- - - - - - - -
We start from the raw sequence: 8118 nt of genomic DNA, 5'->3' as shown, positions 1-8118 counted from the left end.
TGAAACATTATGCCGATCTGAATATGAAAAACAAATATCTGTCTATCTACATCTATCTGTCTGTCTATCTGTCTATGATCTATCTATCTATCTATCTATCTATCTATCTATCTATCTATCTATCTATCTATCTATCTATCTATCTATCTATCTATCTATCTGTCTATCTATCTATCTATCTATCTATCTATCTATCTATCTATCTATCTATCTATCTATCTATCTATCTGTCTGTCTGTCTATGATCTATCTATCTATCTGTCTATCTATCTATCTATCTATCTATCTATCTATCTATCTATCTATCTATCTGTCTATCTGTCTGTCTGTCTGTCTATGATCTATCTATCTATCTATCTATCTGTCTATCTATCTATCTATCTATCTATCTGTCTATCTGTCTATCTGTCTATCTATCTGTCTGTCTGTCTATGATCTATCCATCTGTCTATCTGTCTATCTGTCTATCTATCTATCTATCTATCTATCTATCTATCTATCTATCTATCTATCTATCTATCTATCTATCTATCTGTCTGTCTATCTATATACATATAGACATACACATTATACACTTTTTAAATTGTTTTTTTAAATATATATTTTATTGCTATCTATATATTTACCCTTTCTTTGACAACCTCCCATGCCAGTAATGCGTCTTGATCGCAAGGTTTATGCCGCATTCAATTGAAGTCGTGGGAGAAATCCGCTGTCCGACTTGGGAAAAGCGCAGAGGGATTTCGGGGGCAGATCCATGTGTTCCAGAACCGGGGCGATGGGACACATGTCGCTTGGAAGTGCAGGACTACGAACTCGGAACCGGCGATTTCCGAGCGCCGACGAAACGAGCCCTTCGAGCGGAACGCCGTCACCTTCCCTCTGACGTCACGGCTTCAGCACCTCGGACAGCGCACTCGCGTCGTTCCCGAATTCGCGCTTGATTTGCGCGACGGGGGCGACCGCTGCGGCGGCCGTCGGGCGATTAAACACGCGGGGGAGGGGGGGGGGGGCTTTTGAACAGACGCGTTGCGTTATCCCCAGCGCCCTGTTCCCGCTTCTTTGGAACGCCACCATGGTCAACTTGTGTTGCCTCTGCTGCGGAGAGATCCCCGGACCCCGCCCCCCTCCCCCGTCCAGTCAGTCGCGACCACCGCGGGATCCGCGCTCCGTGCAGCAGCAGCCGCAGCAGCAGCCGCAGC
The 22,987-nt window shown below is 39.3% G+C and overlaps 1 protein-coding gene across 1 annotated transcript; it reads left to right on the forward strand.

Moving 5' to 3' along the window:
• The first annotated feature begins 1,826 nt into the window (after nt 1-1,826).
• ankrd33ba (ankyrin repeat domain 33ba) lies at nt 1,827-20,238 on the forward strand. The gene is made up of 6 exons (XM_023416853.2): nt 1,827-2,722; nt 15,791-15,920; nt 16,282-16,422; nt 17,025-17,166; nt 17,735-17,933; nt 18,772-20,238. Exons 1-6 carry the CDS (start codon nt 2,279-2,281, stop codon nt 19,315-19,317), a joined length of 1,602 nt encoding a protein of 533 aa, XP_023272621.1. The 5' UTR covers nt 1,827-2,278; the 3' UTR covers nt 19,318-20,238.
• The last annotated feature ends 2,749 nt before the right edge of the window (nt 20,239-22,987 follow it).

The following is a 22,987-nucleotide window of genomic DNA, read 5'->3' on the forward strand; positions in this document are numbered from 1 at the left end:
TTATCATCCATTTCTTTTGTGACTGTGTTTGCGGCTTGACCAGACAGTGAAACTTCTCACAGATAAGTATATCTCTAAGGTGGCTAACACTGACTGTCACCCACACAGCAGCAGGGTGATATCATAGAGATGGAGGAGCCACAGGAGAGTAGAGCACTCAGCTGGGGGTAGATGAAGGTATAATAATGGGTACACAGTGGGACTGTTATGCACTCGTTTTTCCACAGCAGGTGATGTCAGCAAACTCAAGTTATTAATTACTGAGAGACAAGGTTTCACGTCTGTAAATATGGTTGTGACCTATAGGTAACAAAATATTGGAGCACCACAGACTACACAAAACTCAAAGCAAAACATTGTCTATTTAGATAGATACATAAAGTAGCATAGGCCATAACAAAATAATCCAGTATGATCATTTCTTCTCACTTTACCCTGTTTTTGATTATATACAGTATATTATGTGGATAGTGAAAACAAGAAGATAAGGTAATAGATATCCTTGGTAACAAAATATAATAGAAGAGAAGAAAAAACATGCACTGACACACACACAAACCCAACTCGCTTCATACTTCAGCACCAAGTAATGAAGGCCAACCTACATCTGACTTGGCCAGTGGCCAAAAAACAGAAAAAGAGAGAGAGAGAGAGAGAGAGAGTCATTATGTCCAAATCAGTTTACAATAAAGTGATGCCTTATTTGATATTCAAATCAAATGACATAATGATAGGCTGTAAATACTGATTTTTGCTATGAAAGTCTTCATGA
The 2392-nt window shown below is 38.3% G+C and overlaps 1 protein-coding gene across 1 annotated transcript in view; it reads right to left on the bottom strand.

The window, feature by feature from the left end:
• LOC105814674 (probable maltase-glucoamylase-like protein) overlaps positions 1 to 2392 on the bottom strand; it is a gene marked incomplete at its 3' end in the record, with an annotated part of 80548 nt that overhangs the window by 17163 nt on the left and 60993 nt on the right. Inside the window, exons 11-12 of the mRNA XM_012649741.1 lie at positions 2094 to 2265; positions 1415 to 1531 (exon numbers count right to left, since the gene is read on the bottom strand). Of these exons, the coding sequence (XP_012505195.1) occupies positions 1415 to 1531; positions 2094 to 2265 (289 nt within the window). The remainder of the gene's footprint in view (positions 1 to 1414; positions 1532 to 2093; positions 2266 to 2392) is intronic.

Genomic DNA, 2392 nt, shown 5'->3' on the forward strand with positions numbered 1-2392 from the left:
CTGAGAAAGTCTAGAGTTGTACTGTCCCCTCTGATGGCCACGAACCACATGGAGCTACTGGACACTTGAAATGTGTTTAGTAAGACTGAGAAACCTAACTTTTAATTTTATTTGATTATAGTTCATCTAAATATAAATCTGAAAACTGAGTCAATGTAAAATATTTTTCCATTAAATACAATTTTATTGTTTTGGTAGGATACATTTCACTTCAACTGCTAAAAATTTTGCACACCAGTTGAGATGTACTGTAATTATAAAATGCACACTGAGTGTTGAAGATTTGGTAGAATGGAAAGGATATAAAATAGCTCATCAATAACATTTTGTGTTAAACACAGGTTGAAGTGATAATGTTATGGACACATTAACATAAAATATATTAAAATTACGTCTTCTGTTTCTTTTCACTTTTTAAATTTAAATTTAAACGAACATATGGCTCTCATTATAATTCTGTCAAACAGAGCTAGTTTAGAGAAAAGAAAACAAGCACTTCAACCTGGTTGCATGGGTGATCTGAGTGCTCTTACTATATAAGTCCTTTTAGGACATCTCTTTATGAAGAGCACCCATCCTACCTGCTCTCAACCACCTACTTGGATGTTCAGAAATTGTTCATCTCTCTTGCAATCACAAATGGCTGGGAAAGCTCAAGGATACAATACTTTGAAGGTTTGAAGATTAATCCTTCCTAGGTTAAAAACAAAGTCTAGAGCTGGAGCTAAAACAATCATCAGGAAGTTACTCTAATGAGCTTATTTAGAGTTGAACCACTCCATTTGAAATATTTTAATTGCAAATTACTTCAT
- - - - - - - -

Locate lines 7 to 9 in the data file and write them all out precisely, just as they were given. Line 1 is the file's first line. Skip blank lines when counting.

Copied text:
• The last annotated feature ends 2,749 nt before the right edge of the window (nt 20,239-22,987 follow it).

The following is a 22,987-nucleotide window of genomic DNA, read 5'->3' on the forward strand; positions in this document are numbered from 1 at the left end:
TTATCATCCATTTCTTTTGTGACTGTGTTTGCGGCTTGACCAGACAGTGAAACTTCTCACAGATAAGTATATCTCTAAGGTGGCTAACACTGACTGTCACCCACACAGCAGCAGGGTGATATCATAGAGATGGAGGAGCCACAGGAGAGTAGAGCACTCAGCTGGGGGTAGATGAAGGTATAATAATGGGTACACAGTGGGACTGTTATGCACTCGTTTTTCCACAGCAGGTGATGTCAGCAAACTCAAGTTATTAATTACTGAGAGACAAGGTTTCACGTCTGTAAATATGGTTGTGACCTATAGGTAACAAAATATTGGAGCACCACAGACTACACAAAACTCAAAGCAAAACATTGTCTATTTAGATAGATACATAAAGTAGCATAGGCCATAACAAAATAATCCAGTATGATCATTTCTTCTCACTTTACCCTGTTTTTGATTATATACAGTATATTATGTGGATAGTGAAAACAAGAAGATAAGGTAATAGATATCCTTGGTAACAAAATATAATAGAAGAGAAGAAAAAACATGCACTGACACACACACAAACCCAACTCGCTTCATACTTCAGCACCAAGTAATGAAGGCCAACCTACATCTGACTTGGCCAGTGGCCAAAAAACAGAAAAAGAGAGAGAGAGAGAGAGAGAGAGTCATTATGTCCAAATCAGTTTACAATAAAGTGATGCCTTATTTGATATTCAAATCAAATGACATAATGATAGGCTGTAAATACTGATTTTTGCTATGAAAGTCTTCATGA